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Big aftershock rattles Japan disaster zone

SENDAI: A powerful aftershock rocked Japan’s tsunami disaster zone, killing at least three and triggering new concerns over nuclear power plants in a region still grappling with an atomic emergency.

Electricity was cut across a huge area of northern Japan, forcing cooling systems at three nuclear plants to switch to emergency power and plunging more than 3.3 million households into darkness late last night.

At least one back-up supply remained online at all three plants, but the aftershock highlighted the potential risks of nuclear generation in an earthquake zone amid a battle to stabilise reactors at tsunami-hit Fukushima.

National broadcaster NHK said three people had been killed by the 7.1 magnitude tremor – one of the most powerful to hit Japan since the country’s worst post-war disaster nearly four weeks ago.

A 7.1 magnitude tremor rocks Japan again triggering
renewed fears over nuclear power plants in the
earthquake zone.

The Japanese Meteorological Agency immediately issued a tsunami alert, warning two-metre (six-feet) high waves could hit an area where much of the coastline still lies in ruins from the March 11 catastrophe.

The alert, which had sent people fleeing to higher ground, was withdrawn 83 minutes after the 11.32pm quake, but set already frayed nerves on edge.

In the town of Kitakami, northwest of last night’s epicentre, an AFP reporter witnessed queues forming at convenience stores as people tried to stock up anew on food, water and batteries.

“It was so scary,” said Kazuyuki Shiroiwa, who had been to four shops in central Kitakami in a vain effort to find batteries.

“The midnight quake reminded me of the fear I felt a month ago,” he said. “I’m fed up with earthquakes. No more quakes, please.”

The Fire and Disaster Management Agency said a 63-year-old woman in Yamagata prefecture died after her home respirator failed when the power was knocked out.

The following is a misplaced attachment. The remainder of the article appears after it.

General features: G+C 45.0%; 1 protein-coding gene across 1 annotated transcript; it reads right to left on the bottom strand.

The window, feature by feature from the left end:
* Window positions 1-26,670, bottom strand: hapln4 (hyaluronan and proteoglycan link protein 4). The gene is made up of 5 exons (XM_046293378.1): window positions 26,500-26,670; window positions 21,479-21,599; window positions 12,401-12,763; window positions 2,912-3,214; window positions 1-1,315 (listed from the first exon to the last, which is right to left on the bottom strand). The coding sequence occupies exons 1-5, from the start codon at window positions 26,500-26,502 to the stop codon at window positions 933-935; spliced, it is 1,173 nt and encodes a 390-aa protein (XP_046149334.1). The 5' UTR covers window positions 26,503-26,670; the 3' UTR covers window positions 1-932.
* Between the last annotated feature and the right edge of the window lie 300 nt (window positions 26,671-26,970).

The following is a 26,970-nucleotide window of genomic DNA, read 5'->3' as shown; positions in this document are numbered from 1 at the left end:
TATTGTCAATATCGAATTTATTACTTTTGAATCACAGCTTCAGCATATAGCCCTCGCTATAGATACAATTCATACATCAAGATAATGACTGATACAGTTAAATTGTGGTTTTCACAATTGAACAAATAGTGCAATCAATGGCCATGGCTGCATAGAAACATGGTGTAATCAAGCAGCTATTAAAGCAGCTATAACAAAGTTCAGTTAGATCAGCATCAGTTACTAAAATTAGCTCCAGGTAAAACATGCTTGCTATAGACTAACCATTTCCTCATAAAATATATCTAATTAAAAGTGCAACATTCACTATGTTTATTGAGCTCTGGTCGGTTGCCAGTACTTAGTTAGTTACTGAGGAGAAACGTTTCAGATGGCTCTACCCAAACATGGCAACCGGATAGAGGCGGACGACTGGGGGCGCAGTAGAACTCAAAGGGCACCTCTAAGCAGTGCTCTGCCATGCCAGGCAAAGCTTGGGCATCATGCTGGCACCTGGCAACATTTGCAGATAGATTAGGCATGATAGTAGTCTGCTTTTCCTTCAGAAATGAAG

The agency said one person also died in Miyagi prefecture – the area worst hit by the 9.0 magnitude quake of March 11 and the towering tsunami it spawned.

It said at least 93 people were confirmed injured as of today morning. Jiji Press put the number at around 130.

No abnormal readings

The US Geological Survey said the 7.1 aftershock’s epicentre was under the sea 66 kilometres (40 miles) east of Sendai, a city severely affected by the March 11 disaster.

It swayed buildings in the capital Tokyo, more than 300km away.

Workers battling to control the stricken Fukushima Daiichi nuclear plant on the northeast coast were temporarily ordered to evacuate, plant operator Tokyo Electric Power Co (TEPCO) said.

The evacuation order came less than 24 hours after they began pumping nitrogen, an inert gas, into reactor No 1, where engineers were concerned a build-up of hydrogen might react with oxygen to cause an explosion.

Work at the plant was remotely controlled and had continued uninterrupted, the company said, with a spokesman adding that there was “no information immediately indicating any abnormality at Fukushima Daiichi plant”.

A nuclear safety agency official told reporters: “There are no abnormal readings at the Fukushima Daiichi’s monitoring posts.” He added: “We have not seen any problem… with regard to the injection of nitrogen.”

An official from the nuclear safety agency said some external power sources used for cooling had been lost at plants in Onagawa in Miyagi prefecture and at Rokkasho and Higashidori in Aomori prefecture, but at least one emergency source remained operational at each.

The loss of external power sources at Fukushima in the March 11 tsunami left reactor cores heating up uncontrollably, resulting in the world’s worst nuclear emergency since Chernobyl 25 years ago.

There was no indication that the loss of regular power was causing a problem to any of the plants.

Operator Tohoku Electric Power said at the Onagawa plant, some water overflowed from pools housing spent fuel and spilled on the floor, but added radiation levels remained normal.

Hundreds of aftershocks have rocked Japan since the 9.0 magnitude quake last month and the resulting tsunami, which killed 12,500 people and left around 15,000 unaccounted for.


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